In general, in another aspect, the invention features a method for use in a computer system having a card slot connected to a bus. The method includes detecting removal of a card from the card slot and holding the card in reset between a time when the card is partially removed from the card slot and a time when the card is more fully removed from the card slot.

Implementation of the invention may include the computer system having a central processing unit, and the method may further include indicating to the central processing unit when the card has been removed from the slot.

In general, in another aspect, the invention features a method for use in a computer system having a card slot connected to a bus and a central processing unit. The method includes detecting removal of the card from the slot and indicating to the central processing unit when the card has been removed from the slot.

In general, in another aspect, the invention features a method for use in a computer system having a card slot connected to a bus and a central processing unit. The method includes detecting insertion of the card into the slot and indicating to the central processing unit when the card has been inserted into the slot.

In general, in another aspect, the invention features a computer system having a bus having lines for communication and having a clock line; a central processing unit capable of accessing the bus; and a card slot electrically connected to the bus. The card slot has electrical contacts corresponding to the lines of the bus. The computer system also has a circuit card inserted into the slot having a first pin positioned to extend into the card slot when the card is inserted into the slot and contact a first electrical contact of the slot corresponding to one of the communication lines of the bus. The computer system also has a second pin positioned to extend into the card slot when the card is inserted into the slot and contact a second electrical contact of the slot corresponding to the clock line of the bus before the first pin contacts the first electrical contact.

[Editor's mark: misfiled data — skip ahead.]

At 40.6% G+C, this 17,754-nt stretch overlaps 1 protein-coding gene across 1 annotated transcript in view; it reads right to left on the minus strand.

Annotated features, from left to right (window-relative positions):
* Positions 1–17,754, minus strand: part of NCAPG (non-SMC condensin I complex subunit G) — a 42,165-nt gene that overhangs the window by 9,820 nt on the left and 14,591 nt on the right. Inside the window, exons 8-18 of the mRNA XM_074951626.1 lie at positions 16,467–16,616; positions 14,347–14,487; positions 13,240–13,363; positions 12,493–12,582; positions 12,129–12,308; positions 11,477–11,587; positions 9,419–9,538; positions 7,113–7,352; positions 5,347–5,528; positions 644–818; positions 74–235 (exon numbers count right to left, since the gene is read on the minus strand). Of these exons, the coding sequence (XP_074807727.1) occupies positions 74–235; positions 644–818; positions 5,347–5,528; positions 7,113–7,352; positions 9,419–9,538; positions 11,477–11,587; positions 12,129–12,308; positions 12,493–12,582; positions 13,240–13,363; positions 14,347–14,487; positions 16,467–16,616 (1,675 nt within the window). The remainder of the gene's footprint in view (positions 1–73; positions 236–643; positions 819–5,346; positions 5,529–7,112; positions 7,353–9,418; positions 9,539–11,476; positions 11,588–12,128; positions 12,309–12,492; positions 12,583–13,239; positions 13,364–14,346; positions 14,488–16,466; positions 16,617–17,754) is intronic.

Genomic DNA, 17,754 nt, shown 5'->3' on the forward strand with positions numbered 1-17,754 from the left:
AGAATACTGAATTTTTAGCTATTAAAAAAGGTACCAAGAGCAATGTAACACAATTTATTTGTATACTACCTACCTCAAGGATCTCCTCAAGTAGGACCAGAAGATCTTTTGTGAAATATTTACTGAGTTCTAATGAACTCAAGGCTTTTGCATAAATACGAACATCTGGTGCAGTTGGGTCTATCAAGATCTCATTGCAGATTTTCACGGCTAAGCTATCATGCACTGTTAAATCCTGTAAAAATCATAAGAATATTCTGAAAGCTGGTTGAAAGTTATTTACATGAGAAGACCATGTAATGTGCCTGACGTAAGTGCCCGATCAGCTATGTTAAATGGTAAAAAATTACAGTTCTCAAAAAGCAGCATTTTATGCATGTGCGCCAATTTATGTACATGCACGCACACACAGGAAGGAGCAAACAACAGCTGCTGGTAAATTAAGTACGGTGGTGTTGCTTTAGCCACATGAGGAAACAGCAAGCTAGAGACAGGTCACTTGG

In general, in another aspect, the invention features a circuit card for use with a bus having communication lines. The circuit card includes a communication pin for electrically connecting to one of the communication lines of the bus and a clock pin being longer than the communication pin.

In general, in another aspect, the invention features a computer system having a central processing unit and a bus having communication lines. The computer system also has a circuit card including a communication pin for electrically connecting to one of the communication lines of the bus and a clock pin being longer than the communication pin.

Among the advantages of the invention are one or more of the following. Operations on a card inserted into the slot are powered up in an orderly fashion. Operations on a card removed from the slot are halted in an orderly fashion. A current transaction on the bus is halted in an orderly fashion when a card is inserted into or removed from the slot. A conventional slot may be used.

Other advantages and features will become apparent from the following description and from the claims.

DESCRIPTION

FIG. 1 is a block diagram of a computer system.